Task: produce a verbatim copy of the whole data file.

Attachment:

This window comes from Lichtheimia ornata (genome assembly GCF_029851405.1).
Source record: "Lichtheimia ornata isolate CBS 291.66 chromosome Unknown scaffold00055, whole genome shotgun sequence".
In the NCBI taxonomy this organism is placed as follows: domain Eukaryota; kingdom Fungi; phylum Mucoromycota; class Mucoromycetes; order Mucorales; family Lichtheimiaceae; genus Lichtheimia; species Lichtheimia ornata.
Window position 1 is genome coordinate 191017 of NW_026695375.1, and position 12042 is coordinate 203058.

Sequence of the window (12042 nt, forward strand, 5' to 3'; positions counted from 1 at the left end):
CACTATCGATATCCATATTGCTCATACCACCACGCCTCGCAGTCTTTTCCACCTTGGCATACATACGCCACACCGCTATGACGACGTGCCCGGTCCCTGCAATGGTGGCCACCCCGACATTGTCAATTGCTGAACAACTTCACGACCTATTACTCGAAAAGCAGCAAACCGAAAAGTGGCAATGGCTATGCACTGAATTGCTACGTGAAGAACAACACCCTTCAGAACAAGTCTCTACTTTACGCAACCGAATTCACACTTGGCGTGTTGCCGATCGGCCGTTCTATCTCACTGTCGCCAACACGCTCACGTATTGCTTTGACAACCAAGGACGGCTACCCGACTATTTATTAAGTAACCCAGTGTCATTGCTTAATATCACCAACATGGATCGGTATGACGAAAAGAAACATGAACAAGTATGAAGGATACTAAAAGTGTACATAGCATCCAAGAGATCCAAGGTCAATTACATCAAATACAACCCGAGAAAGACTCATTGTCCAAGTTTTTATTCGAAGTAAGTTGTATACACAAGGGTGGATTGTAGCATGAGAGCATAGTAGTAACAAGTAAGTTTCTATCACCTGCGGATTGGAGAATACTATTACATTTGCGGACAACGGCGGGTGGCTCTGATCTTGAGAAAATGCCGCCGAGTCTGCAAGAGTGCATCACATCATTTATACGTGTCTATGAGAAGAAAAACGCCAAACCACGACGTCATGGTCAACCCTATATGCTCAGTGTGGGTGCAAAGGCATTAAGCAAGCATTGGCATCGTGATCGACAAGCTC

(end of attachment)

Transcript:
This window comes from Lichtheimia ornata (genome assembly GCF_029851405.1).
Source record: "Lichtheimia ornata isolate CBS 291.66 chromosome Unknown scaffold00055, whole genome shotgun sequence".
In the NCBI taxonomy this organism is placed as follows: domain Eukaryota; kingdom Fungi; phylum Mucoromycota; class Mucoromycetes; order Mucorales; family Lichtheimiaceae; genus Lichtheimia; species Lichtheimia ornata.
Window position 1 is genome coordinate 191017 of NW_026695375.1, and position 12042 is coordinate 203058.

Sequence of the window (12042 nt, forward strand, 5' to 3'; positions counted from 1 at the left end):
CACTATCGATATCCATATTGCTCATACCACCACGCCTCGCAGTCTTTTCCACCTTGGCATACATACGCCACACCGCTATGACGACGTGCCCGGTCCCTGCAATGGTGGCCACCCCGACATTGTCAATTGCTGAACAACTTCACGACCTATTACTCGAAAAGCAGCAAACCGAAAAGTGGCAATGGCTATGCACTGAATTGCTACGTGAAGAACAACACCCTTCAGAACAAGTCTCTACTTTACGCAACCGAATTCACACTTGGCGTGTTGCCGATCGGCCGTTCTATCTCACTGTCGCCAACACGCTCACGTATTGCTTTGACAACCAAGGACGGCTACCCGACTATTTATTAAGTAACCCAGTGTCATTGCTTAATATCACCAACATGGATCGGTATGACGAAAAGAAACATGAACAAGTATGAAGGATACTAAAAGTGTACATAGCATCCAAGAGATCCAAGGTCAATTACATCAAATACAACCCGAGAAAGACTCATTGTCCAAGTTTTTATTCGAAGTAAGTTGTATACACAAGGGTGGATTGTAGCATGAGAGCATAGTAGTAACAAGTAAGTTTCTATCACCTGCGGATTGGAGAATACTATTACATTTGCGGACAACGGCGGGTGGCTCTGATCTTGAGAAAATGCCGCCGAGTCTGCAAGAGTGCATCACATCATTTATACGTGTCTATGAGAAGAAAAACGCCAAACCACGACGTCATGGTCAACCCTATATGCTCAGTGTGGGTGCAAAGGCATTAAGCAAGCATTGGCATCGTGATCGACAAGCTC